Ask the athlete: Geoff Wightman

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Coach and stadium commentator on Super Saturday, his advice for young athletes and why his son Jake hasn’t yet reached his peak

What do you think of the current domestic grassroots scene and are there any lessons from the past that could benefit today’s athletes? 

The comparisons are very, very difficult to make because when we were running in the 1970s and 1980s, there weren’t the same distractions as now. Football was another [big] sport back then and level with athletics at times before the explosion of the Premier League and Sky Sports. 

There weren’t fast food joints, entertainment complexes, mobile phones or the internet, so when you did a hobby you could do it as much as you wanted and it didn’t appear geeky or unusual. It didn’t drag you away from other things.

We’ll not be able to rewind to that or those set of circumstances but I think we have to try and recognise that competition or training formats – or anything that seeks to engage young people – has to be quicker. It has to be something they can dip in and out of instead of absorbing completely, like we did when we got into running back in the 1970s. 

If you could paint a picture of what it was like to commentate on Jake’s final lap in Oregon, how would you describe it? 

Well, going into the last lap it was normal. It was like almost every 1500m is. It was fairly quick and there were eight or nine still in contention. Jakob Ingebrigtsen had just hit the front and the most normal scenario was that he’d push on and go away but Jake’s race plan was to stick with him and cover the breaks. I could tell from Jake’s body language that he was okay and his positioning was good.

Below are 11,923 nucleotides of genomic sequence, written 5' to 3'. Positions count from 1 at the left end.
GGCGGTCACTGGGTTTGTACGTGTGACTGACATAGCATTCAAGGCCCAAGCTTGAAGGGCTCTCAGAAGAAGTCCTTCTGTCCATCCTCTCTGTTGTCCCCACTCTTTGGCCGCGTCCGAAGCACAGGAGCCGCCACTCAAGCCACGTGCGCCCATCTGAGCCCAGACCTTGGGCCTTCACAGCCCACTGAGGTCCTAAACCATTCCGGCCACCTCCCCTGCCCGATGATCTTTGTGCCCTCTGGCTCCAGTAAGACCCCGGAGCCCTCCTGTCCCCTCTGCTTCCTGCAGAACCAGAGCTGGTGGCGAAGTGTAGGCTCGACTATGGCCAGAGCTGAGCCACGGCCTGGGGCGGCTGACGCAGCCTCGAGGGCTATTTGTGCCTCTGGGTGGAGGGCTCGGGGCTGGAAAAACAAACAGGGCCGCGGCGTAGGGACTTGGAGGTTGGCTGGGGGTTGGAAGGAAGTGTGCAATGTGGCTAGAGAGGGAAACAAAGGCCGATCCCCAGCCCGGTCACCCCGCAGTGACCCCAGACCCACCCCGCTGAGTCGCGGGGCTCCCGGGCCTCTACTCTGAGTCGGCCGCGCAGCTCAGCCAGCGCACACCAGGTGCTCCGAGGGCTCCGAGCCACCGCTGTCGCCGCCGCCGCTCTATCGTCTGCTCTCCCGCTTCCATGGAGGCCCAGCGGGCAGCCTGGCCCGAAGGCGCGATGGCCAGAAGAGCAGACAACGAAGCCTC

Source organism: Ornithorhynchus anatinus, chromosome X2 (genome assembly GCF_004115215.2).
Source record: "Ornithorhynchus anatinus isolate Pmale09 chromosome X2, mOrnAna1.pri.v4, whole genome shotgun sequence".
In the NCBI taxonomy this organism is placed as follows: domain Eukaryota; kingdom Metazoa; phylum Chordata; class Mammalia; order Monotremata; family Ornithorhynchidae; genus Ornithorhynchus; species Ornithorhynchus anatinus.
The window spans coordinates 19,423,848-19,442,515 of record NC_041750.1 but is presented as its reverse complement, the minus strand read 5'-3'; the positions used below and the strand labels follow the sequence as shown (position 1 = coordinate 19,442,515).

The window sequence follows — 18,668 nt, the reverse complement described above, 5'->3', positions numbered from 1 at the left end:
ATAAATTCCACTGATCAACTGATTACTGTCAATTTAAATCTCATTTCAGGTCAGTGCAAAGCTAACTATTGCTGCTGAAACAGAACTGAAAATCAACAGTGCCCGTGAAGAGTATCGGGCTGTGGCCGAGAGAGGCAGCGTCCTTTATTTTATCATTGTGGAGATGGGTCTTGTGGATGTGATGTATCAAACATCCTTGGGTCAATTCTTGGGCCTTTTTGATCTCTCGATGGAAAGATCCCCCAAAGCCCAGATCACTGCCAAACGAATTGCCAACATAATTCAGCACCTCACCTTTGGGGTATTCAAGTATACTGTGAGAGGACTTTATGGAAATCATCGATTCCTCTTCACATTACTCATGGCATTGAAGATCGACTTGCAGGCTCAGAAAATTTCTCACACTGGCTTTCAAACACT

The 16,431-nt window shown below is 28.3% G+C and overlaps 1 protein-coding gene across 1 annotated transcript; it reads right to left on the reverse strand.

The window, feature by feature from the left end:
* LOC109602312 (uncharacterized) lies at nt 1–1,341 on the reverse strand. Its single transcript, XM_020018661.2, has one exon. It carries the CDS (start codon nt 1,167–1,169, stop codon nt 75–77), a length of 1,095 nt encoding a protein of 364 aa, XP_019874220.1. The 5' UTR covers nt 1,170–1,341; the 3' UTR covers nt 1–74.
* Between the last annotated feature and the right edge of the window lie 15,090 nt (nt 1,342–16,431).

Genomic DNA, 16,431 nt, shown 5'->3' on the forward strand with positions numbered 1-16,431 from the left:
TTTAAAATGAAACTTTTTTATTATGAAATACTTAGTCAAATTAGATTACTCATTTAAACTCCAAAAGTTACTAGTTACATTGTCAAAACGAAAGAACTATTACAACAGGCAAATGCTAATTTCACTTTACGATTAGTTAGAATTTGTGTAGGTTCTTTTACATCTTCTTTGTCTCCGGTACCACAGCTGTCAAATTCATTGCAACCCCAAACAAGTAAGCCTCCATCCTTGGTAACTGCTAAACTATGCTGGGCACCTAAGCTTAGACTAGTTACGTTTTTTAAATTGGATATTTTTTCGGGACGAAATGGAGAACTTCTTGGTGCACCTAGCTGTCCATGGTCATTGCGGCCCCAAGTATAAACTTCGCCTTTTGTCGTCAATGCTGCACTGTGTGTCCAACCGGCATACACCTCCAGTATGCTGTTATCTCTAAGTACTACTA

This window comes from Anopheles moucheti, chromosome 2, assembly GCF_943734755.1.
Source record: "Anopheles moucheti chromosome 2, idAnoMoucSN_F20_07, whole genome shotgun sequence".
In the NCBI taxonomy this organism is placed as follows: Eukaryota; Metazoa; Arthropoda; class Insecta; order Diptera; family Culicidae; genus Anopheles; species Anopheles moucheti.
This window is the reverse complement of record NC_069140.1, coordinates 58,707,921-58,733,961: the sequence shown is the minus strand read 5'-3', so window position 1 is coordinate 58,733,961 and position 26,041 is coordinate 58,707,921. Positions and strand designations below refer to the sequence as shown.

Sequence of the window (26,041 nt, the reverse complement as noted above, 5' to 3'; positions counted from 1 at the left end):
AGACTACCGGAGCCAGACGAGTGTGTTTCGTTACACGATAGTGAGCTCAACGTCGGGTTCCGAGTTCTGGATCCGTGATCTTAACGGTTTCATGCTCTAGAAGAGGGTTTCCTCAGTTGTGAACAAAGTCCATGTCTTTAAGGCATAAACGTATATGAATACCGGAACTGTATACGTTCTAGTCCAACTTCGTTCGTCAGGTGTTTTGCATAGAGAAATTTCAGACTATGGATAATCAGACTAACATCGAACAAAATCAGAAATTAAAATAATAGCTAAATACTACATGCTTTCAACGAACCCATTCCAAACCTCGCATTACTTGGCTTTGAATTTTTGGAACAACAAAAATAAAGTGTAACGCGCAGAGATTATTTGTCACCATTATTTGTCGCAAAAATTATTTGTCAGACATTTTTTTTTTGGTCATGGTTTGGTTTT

He [Jake] did force his way around the bend before it really started. That was pretty exciting and my heart was racing a bit, although you couldn’t detect that from the commentary.

Coming into the straight, although the two of them were getting away, Josh Kerr and Tim Cheruiyot weren’t too far behind and a lot of my concentration was really just on identification. I was also vaguely aware that Mo Farah’s British 1500m record [3:28.81] could go so I was just keeping an eye on the clock as well. 

It was exciting. I talked through with Jake that he was in the form to win it and how that might happen. The best chance you have against Jakob is in the last 150m but you’ve got to be with him and very few people can do that. Even though you visualise it lots of times, you’re thinking: “Did I dream that or what!?”

Jake Wightman (Getty)

Do you think Jake has hit his peak at middle distance and will he move up to the 5000m at some point? 

I don’t think he has hit his peak. He was quite a late developer. He was a very small kid in his mid-teens. I mentioned recently that, when he was an under-17, he was ranked equal 26th in Scotland. So he’s come from a long way back and there is still scope for progress. I don’t think 5000m will be an option for him but there are other distances indoors, like the 3000m. He’s just dipping a toe in the water with that and it went okay. 

Outside of the 1500m final in Oregon, what’s the best moment you’ve commentated on? 

I was in the stadium for Super Saturday at London 2012. I don’t think we’ll ever get those circumstances again. Three British gold medals and I called in two of them – Jess Ennis’ heptathlon and Mo Farah’s 10,000m. It’s 10 years now but you still see the pictures and hear the sound and that’s hard to beat as a best moment. I called the Usain Bolt 100m in London and that was also a vivid memory. I always enjoy the announcing gigs when it comes to championships. 

Jessica Ennis (Mark Shearman)

My son is eight and he loves distance running. He is showing more promise with his times. At what age should we look at giving him a more structured training plan? 

Well into the future. It’s great that he’s involved in athletics but have him doing other stuff. Football, cricket, tennis, basketball, hockey, rugby. Everything. Find out what he enjoys and loves doing the most. If he starts getting more serious at athletics and that’s his thing then get a personal best at a distance. Try the pole vault, javelin and triple jump as well. I always used to think joining a club at 14 or 15 was about right and if you leave it later than that then kids tend to be hoovered up by other sports who are actively recruiting at a younger age. 

The key to it is enjoyment, then multi-sports and then multi-events. In your teens you then train more regularly every other day. If you’re male and a distance runner then by the time you get to university you want to be running 50 miles a week in your first year. You shouldn’t exceed that at sixth form. So set personal bests and enjoy it. 

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